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Future Classic Friday: Fiat Punto Mk1

Published 10 December 2018

Those of us of a certain age will find it hard to believe that the Fiat Punto has been with us for a quarter of a century now, especially given that the neat Italdesign lines are still relatively modern-looking today. 

The original Punto was a car of great significance for Fiat, replacing the multi-million selling Uno, which had cemented the brand’s already brilliant reputation for making great small cars. 

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Whereas the Uno was very much an old-school Fiat, though, built down to a price with cheap plastics and tinny metals, but great fun to drive, the Punto was an altogether more mature car. The European supermini market was evolving quickly, with recent new models such as the Vauxhall Corsa and Renault Clio considered game-changers in terms of styling and interior quality.

The Punto was Fiat’s catch-up car. Revealed at the 1993 Frankfurt Motor Show, it made its first UK appearance at the London Motorfair a few weeks later, with UK sales beginning in January 1994. It was universally well-received, with pundits praising its exceptional interior space, unusual yet handsome styling and surprisingly decent build quality. The Punto, it seemed, was a big hit, something that was backed up by it taking the coveted 1995 European Car of the Year award.

Three engines were offered at launch. A carryover 55bhp 1.1-litre unit from the Uno, along with a 1.2-litre (1242cc) versions of Fiat Fully Integrated Robotised (FIRE) engine, with power outputs of 60, 75 and 85bhp, while a 1.7-litre diesel was also on offer for those who thought a petrol-engine supermini wasn’t frugal enough.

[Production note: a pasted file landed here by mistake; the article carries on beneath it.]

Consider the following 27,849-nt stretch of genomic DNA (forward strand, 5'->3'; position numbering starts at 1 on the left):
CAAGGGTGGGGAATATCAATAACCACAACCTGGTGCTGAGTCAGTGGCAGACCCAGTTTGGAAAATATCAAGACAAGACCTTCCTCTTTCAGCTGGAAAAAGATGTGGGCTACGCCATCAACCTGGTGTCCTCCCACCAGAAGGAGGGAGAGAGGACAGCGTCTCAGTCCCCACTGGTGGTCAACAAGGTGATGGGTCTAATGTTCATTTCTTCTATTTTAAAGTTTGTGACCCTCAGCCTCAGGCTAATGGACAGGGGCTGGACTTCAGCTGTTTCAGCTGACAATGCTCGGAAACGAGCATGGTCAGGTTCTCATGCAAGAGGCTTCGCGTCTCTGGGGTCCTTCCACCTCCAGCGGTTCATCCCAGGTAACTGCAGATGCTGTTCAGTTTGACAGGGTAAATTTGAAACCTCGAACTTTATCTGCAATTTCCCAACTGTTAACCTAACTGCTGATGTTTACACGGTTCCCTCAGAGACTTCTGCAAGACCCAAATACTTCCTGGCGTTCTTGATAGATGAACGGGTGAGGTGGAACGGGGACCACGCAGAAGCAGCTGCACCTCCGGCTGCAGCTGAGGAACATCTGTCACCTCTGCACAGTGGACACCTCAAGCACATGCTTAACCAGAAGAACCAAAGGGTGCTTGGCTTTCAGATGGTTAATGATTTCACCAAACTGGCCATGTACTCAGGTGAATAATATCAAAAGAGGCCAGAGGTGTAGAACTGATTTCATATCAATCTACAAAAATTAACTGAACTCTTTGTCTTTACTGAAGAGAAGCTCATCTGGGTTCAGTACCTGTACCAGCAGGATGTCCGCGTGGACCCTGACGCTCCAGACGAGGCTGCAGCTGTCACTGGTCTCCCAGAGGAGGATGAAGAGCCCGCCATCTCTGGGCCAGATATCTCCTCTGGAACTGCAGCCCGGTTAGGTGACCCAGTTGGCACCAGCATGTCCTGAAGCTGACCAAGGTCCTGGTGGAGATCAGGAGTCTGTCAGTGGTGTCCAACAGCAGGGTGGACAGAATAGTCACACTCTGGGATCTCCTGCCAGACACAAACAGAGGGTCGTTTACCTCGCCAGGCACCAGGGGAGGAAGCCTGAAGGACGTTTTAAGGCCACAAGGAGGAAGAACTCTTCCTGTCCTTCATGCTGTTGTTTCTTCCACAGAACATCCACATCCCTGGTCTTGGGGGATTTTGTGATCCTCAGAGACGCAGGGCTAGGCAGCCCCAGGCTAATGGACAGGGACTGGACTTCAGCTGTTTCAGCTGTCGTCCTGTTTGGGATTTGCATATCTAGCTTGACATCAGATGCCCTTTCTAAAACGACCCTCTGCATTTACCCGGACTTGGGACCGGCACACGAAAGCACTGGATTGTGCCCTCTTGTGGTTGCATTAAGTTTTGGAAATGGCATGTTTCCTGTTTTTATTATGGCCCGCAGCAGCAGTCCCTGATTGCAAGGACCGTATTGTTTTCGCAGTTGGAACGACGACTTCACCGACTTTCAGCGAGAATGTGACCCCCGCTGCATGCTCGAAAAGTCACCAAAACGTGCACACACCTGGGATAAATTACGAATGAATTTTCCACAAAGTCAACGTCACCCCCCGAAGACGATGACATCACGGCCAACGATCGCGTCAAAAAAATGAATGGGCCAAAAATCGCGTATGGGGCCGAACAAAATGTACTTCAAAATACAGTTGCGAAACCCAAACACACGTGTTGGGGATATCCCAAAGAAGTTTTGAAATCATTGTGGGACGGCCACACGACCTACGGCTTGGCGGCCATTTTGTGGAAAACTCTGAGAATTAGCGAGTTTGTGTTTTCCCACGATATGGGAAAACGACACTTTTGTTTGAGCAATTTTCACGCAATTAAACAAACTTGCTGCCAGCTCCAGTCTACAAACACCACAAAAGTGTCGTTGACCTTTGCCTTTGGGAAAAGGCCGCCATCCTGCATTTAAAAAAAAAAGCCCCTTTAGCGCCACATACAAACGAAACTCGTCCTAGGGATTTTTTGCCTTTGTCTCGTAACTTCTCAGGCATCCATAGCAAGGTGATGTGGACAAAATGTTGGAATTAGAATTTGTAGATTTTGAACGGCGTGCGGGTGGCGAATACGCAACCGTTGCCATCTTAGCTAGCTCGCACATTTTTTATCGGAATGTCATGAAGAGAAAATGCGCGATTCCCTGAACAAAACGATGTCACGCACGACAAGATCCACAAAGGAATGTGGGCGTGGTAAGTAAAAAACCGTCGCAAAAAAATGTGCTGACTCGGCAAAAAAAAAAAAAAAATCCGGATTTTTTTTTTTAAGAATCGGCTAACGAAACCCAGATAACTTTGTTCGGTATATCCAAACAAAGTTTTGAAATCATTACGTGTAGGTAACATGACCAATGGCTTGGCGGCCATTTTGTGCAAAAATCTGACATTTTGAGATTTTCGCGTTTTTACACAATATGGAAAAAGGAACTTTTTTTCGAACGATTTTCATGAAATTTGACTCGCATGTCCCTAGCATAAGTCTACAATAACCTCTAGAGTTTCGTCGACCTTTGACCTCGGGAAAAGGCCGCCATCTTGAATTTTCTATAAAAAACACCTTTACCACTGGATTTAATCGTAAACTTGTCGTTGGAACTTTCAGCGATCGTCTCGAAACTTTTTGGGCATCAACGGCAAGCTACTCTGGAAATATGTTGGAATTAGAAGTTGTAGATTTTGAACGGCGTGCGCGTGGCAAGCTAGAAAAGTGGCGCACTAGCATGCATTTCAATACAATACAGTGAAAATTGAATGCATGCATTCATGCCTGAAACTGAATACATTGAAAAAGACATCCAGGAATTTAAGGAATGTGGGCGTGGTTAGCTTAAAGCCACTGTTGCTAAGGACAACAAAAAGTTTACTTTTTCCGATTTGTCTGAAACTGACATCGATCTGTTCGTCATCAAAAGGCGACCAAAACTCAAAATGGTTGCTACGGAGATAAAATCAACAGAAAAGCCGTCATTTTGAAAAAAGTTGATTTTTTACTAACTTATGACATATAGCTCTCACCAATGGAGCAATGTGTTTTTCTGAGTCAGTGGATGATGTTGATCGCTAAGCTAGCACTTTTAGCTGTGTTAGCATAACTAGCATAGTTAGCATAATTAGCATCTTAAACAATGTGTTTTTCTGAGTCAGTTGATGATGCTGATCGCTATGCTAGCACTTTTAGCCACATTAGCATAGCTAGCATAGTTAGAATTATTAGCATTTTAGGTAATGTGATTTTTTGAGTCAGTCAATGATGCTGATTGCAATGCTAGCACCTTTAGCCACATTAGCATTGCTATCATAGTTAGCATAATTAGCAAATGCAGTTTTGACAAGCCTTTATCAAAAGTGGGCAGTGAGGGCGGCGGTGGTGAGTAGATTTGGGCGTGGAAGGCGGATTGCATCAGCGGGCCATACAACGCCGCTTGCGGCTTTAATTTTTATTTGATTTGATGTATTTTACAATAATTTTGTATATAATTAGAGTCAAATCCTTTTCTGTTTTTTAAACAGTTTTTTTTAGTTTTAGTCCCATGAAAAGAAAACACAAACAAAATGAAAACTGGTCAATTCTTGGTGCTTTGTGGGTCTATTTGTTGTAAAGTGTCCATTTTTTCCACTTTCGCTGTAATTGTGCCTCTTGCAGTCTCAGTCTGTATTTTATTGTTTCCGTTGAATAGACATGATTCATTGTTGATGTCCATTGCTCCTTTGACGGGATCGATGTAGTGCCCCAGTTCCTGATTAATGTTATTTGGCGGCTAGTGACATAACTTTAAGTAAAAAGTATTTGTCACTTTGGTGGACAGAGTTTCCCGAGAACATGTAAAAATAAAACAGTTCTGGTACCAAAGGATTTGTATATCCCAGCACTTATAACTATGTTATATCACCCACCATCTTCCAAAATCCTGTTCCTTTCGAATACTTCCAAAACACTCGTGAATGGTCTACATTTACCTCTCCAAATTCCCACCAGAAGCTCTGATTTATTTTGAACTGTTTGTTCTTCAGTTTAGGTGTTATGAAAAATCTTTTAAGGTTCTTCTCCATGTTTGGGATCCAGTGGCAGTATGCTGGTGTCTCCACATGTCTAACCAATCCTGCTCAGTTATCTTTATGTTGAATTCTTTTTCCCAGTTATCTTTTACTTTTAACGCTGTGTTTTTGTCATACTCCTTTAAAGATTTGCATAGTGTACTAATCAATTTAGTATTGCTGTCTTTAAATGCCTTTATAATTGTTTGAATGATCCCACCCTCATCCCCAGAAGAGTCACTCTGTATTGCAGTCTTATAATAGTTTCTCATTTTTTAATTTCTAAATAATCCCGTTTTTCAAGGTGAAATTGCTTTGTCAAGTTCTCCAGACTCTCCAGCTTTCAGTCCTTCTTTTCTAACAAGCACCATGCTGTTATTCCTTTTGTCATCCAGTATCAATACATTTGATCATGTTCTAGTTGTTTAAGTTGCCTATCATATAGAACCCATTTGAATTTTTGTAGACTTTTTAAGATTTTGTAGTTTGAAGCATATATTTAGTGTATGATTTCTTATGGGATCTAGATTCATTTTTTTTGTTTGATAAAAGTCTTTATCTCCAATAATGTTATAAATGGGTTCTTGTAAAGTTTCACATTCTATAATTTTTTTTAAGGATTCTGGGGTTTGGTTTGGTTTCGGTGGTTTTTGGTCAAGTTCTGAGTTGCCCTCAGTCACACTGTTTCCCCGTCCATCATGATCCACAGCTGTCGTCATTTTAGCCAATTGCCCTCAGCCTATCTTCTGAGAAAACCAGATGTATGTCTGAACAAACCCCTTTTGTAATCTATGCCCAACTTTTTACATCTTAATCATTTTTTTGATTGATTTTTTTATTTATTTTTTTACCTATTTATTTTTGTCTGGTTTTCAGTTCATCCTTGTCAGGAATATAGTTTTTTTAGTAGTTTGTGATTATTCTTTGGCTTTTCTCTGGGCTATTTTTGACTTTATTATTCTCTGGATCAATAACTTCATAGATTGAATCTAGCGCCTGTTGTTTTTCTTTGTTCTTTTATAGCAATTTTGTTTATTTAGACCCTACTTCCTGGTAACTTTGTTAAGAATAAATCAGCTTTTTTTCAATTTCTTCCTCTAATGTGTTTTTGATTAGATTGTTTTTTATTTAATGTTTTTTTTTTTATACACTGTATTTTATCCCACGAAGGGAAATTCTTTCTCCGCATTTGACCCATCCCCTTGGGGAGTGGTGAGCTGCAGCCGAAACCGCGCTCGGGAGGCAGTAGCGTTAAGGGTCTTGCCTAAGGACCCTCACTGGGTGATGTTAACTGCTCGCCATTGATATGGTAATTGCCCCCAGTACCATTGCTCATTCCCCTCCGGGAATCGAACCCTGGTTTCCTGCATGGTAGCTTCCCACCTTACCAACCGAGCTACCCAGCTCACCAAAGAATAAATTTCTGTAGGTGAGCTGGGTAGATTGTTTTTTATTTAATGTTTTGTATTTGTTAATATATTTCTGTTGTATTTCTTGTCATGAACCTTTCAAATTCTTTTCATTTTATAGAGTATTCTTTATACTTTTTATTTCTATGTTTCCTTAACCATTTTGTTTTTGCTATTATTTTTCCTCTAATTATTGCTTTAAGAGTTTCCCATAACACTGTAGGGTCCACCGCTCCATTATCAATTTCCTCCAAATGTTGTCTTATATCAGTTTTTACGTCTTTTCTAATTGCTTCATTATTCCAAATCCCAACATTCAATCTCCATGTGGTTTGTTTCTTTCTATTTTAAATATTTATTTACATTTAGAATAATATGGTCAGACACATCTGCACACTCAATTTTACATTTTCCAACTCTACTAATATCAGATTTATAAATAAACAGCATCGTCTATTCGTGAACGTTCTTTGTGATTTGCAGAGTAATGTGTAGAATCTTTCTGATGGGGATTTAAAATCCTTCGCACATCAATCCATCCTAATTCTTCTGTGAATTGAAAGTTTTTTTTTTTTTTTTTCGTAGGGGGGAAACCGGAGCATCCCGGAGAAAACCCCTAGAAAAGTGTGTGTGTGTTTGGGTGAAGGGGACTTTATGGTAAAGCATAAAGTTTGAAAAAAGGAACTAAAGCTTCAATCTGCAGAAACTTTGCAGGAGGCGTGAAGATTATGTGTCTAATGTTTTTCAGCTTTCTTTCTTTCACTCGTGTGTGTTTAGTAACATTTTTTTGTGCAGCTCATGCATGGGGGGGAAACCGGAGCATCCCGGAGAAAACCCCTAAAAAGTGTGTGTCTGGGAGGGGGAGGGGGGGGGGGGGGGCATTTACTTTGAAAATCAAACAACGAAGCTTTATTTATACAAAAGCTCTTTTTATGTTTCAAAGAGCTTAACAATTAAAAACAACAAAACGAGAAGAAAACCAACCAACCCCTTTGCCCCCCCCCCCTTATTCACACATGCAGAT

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As well as five-speed manual gearboxes across the range, the 60SX model was also offered with a CVT automatic transmission, in-line with other small cars of the time that were embracing the technology, such as the Ford Fiesta, Rover Metro and Nissan Micra. 

In 1995, a Sporting model appeared, powered by a 1.6-litre 88bhp engine, supplanted by the 85bhp 1.2-litre 16v unit from the 85SX in 1997. It was no hot hatch, but it looked great, especially when finished in Fiat’s trademark Broom Yellow. For true hot hatch fans, though, there was the Punto GT, with 134bhp courtesy of its 1.4-litre turbocharged engine - enough to give it a 0-60 time of 7.9 seconds and a top speed in excess of 120mph. It was rapid, for sure, but not exactly refined…

If that wasn’t enough, there was also a convertible version. The Punto Cabriolet was built by Bertone and came with a fully electric retractable roof, yet was also one of the cheapest ragtops on the market, accounting for 55,000 sales across Europe - a small fraction of the two million hatchbacks made in the same period, but an impressive number nonetheless.

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The Punto, then, was a very successful supermini, and also a fairly resilient one - even today, it’s rare to see one with extensive body corrosion, though the sills and floor pans can be prone to hidden rust, which has been known to spell the end for many otherwise smart and presentable car. 

But with Mk1 Puntos rapidly disappearing from our roads, the time has come to not necessarily cast them aside when an MoT failure rears its ugly head.  After all, small Fiats have always had a strong classic following, and as they become rarer they start to become more desirable. 

You won’t earn enough to retire on the proceeds of a Punto, but you will end up owning an historically important car with bags of character, entertaining driving characteristics and the ability to still be used and abused on a daily basis. The Mk1 Punto was a cracking little car. And it still is…

Comments

   on 10 December 2018

Had one of these back in the early 00s, a 1.2 75hp SX, the "one to have" according to Quentin Wilson. Great car, great fun, only time it ever broke down was when a mechanic left the negative battery terminal unsecured. Miss it now!

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